Monthly Archives: April 2012

Teachable Moments

Before I had kids, I was an elementary school teacher for a few years.  One of the most important things about teaching is knowing how to identify “teachable moments”. Lesson plans are important, but you have to be able to recognize when a child is ready and willing to learn.  Sometimes you can create these moments, but often they just happen.  The most rewarding days were usually the ones that we strayed from the lesson plans because the kids were passionate about a project or some tangent we found ourselves on.  That’s when the real learning takes place.  If the kids are bored, tired, or grumpy they aren’t going to be very open to new lessons.

Chapter 9 of Having a Mary Heart in a Martha World is about Martha’s heart and her willingness to learn.  She could have become defensive when Jesus corrected her, but Weaver shows evidence that Martha learned from this experience.  I believe that Jesus can identify teachable moments with us, but I also believe that we have a responsibility, as adults, to be prepared for his teachings regardless of our moods.  I am definitely a very stubborn person and do not enjoy being corrected.  I probably would have been somewhat annoyed with Jesus had I been in Martha’s position.  The trick is to move beyond the initial bruised ego.  Martha was able to humble herself and grow in her relationship with him.  She had a teachable heart.

Weaver challenges us to do three things in this chapter: listen, act on what you hear, and respond to discipline.  As a mother I can relate!  This is what I want from my children.  It is also what God wants from us.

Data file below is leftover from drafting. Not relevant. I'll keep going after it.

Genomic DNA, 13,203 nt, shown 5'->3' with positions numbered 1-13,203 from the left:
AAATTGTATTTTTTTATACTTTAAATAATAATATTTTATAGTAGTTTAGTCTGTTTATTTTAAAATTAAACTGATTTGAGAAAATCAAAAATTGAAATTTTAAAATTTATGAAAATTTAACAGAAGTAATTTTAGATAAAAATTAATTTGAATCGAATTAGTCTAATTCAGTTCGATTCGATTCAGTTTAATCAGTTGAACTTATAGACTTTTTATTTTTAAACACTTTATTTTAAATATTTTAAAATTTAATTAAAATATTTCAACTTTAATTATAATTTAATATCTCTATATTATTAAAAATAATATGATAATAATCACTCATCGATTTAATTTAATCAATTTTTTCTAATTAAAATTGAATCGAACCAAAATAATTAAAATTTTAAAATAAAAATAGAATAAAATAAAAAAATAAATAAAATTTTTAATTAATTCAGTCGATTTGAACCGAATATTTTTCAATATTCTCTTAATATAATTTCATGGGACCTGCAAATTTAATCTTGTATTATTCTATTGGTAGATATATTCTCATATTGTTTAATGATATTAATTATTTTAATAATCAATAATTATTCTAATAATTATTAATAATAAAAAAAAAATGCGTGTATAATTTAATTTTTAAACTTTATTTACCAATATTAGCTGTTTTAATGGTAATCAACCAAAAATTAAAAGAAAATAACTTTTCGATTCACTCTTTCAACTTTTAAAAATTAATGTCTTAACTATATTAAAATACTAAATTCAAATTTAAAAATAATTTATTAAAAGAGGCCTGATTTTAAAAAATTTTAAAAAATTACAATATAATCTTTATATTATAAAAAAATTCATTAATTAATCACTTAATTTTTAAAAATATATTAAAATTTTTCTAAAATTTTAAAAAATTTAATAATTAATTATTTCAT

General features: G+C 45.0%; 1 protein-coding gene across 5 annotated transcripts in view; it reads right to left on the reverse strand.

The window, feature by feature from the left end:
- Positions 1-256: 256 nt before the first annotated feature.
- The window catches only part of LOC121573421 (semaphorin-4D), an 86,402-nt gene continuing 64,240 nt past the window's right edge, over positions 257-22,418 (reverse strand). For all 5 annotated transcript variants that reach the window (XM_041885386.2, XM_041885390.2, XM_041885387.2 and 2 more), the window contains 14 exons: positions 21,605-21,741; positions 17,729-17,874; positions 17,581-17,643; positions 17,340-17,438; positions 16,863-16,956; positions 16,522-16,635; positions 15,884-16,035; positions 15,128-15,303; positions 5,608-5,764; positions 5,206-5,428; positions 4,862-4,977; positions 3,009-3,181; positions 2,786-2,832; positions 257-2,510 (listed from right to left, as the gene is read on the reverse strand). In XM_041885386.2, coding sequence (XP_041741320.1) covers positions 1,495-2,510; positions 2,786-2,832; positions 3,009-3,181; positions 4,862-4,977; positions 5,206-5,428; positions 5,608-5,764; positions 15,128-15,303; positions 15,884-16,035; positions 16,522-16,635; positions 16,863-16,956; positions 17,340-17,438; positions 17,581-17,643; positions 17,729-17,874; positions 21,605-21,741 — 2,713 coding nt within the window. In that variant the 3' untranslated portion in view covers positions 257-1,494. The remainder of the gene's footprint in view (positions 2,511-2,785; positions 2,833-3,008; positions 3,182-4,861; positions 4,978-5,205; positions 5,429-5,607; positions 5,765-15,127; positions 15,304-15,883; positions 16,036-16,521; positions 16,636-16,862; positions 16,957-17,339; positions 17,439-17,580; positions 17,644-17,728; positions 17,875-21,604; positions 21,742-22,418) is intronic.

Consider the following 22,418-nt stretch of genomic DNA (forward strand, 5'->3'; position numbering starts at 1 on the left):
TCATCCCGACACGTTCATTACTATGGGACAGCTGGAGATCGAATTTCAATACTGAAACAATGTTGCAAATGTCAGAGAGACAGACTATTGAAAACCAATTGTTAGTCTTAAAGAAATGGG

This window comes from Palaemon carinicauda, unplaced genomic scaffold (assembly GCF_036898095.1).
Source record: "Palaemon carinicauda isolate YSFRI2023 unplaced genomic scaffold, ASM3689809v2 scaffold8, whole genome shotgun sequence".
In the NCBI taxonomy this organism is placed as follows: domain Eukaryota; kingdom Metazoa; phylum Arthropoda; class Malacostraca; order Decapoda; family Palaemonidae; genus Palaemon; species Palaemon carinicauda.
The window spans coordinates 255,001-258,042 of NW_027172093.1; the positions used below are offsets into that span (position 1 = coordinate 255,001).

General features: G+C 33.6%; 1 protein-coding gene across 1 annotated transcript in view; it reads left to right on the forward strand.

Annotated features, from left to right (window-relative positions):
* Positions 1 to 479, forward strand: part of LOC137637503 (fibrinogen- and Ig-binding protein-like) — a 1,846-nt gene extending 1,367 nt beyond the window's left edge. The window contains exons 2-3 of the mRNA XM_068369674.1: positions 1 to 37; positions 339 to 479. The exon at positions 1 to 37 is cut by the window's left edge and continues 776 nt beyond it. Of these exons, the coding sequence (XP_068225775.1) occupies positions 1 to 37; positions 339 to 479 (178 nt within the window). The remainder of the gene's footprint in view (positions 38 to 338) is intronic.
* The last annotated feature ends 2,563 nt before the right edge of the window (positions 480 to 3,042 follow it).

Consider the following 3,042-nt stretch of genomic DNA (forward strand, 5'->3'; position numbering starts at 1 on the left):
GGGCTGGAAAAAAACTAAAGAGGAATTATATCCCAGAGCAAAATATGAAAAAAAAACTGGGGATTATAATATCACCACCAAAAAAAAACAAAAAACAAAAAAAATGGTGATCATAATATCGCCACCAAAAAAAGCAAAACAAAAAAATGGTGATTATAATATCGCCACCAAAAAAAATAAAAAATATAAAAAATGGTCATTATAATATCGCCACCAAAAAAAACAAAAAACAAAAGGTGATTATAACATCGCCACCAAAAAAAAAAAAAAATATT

There is so much to this chapter about how to listen to God’s voice and how to receive his corrections.  I love the words that Weaver uses because she relates God as a father.  Any parent can relate to how frustrated he must be with his children sometimes.  This chapter reminds me of the saying, “I hope you have a child just like you.”  I wonder if this is part of God’s design… or maybe his sense of humor.  Raising my own children is definitely a good lesson on how God must feel about me – the good and the bad!

To infinity… and beyond!

Since the majority of my cake decorating has revolved around my two daughters I haven’t done many boy themes.  This was my first superhero cake and it was a lot of fun!  I was asked to make a Buzz Lightyear cake for a little boy’s third birthday party.  His mom sent me a picture of a cake very similar to this one and I copied the design.  It’s a simple two-tier cake with marshmallow fondant covering and decorations.  The wings are made of gum paste and covered with fondant.

Showing off his wings!

One of the big requirements for the cake was my marshmallow fondant.  I have talked to a lot of people about how much they hate the taste of fondant.  I don’t know why people bother with the store bought stuff.  It’s expensive, hard to work with and nobody will eat it.  I make marshmallow fondant, which is cheap, easy to work with and tasty!

Here’s how you do it:

Dump a bag of marshmallows into a microwave safe bowl with about 2 tbs of water

Heat for 30 second intervals- stirring in between- until the marshmallows are melted

Start pouring powder sugar into the bowl and stir until the mixture pulls together like bread dough

Dump the whole mess onto a greased surface, coat your hands with Crisco and start kneading

Add sugar as needed- you may use up to 2 lbs for the batch

Once the fondant is mixed and no longer sticky you can color it or use it as is.  It will be warm and pliable.  It does not tear easily because the marshmallow give it an elastic quality.  You can also make it a day or two in an advance and store it in a resealable bag.

If you cover your cake with fondant and want to add fondant decorations like the stars on this cake all you do is brush some water on the decoration and gently press it to the cake.  Don’t use too much water or it will run!  I use a damp pastry brush and the fondant gets very sticky.

I would love to hear from others who have tips and suggestions about working with fondant.

Front view